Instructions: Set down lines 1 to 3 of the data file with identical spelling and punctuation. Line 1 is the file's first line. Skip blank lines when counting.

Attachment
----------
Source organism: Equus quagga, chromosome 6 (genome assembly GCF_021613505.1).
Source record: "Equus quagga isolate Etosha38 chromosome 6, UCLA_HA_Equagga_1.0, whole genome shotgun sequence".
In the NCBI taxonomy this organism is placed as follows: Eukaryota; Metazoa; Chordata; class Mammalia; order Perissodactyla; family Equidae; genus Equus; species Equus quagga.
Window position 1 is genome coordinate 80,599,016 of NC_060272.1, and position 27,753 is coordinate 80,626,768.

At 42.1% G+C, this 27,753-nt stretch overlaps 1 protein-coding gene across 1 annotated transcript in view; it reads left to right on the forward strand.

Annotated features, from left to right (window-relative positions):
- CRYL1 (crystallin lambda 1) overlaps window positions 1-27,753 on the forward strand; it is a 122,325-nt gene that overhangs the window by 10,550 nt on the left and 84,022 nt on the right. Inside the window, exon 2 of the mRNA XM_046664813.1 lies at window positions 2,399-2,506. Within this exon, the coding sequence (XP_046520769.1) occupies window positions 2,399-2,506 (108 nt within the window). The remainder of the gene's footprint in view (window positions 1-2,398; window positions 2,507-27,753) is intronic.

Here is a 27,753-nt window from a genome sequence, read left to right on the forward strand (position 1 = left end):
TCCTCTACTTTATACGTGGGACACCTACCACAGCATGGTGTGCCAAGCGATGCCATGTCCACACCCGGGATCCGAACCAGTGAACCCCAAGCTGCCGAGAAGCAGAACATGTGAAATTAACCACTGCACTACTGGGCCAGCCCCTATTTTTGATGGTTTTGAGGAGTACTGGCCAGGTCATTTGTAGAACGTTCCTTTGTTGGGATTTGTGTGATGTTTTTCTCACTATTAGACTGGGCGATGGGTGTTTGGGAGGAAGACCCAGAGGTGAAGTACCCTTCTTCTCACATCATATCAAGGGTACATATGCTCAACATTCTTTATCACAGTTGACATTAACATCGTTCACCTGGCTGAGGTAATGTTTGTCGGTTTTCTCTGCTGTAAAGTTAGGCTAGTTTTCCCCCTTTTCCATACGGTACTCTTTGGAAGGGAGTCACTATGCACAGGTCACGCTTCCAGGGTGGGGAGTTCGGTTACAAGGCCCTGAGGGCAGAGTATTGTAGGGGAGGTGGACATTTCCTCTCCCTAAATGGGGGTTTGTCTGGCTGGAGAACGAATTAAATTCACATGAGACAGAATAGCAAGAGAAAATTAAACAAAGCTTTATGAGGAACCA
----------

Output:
Source organism: Equus quagga, chromosome 6 (genome assembly GCF_021613505.1).
Source record: "Equus quagga isolate Etosha38 chromosome 6, UCLA_HA_Equagga_1.0, whole genome shotgun sequence".
In the NCBI taxonomy this organism is placed as follows: Eukaryota; Metazoa; Chordata; class Mammalia; order Perissodactyla; family Equidae; genus Equus; species Equus quagga.